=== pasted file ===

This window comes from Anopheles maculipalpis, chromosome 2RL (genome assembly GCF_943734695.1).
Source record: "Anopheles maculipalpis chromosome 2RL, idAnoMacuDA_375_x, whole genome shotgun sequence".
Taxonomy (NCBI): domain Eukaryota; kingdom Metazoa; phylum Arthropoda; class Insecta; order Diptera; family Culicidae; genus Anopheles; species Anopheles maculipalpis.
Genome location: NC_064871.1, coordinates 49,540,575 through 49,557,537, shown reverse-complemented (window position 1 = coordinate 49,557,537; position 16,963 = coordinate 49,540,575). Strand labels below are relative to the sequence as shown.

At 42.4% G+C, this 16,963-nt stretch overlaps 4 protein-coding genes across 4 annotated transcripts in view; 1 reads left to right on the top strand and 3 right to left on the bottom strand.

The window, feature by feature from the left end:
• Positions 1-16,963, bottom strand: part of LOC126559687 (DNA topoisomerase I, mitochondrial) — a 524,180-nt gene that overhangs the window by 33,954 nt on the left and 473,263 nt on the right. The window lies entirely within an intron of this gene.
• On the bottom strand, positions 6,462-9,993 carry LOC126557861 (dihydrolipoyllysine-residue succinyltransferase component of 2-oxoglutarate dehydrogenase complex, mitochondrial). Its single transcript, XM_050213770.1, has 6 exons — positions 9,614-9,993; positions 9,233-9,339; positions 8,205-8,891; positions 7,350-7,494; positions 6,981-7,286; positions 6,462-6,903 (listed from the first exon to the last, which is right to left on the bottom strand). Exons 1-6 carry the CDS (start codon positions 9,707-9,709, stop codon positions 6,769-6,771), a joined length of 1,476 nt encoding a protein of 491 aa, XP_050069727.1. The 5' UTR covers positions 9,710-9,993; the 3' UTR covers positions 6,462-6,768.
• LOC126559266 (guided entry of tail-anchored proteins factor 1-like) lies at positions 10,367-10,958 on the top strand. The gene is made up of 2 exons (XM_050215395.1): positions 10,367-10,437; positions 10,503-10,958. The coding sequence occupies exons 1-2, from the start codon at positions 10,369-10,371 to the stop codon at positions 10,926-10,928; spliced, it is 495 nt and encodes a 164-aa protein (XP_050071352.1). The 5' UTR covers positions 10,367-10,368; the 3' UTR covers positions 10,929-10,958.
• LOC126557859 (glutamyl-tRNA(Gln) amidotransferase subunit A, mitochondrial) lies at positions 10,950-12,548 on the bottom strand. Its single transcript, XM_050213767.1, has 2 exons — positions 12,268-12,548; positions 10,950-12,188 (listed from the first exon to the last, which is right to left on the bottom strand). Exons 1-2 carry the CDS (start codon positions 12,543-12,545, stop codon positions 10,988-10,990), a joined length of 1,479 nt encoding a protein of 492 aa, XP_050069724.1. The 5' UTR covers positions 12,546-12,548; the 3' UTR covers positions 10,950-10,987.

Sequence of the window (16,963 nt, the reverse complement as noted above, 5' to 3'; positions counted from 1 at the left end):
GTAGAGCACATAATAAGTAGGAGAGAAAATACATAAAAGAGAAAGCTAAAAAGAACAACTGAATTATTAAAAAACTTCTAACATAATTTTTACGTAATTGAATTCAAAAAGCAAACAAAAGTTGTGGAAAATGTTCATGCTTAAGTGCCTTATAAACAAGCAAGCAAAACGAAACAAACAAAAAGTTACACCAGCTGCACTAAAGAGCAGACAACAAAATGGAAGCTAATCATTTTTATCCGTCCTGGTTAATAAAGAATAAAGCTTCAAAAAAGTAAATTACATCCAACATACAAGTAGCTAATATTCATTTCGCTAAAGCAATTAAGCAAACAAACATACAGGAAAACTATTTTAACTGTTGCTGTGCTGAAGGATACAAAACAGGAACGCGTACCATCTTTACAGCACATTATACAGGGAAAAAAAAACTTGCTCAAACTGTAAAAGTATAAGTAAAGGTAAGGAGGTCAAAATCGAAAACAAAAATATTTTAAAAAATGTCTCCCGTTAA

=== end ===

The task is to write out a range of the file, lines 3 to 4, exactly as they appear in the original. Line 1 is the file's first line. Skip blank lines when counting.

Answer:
Taxonomy (NCBI): domain Eukaryota; kingdom Metazoa; phylum Arthropoda; class Insecta; order Diptera; family Culicidae; genus Anopheles; species Anopheles maculipalpis.
Genome location: NC_064871.1, coordinates 49,540,575 through 49,557,537, shown reverse-complemented (window position 1 = coordinate 49,557,537; position 16,963 = coordinate 49,540,575). Strand labels below are relative to the sequence as shown.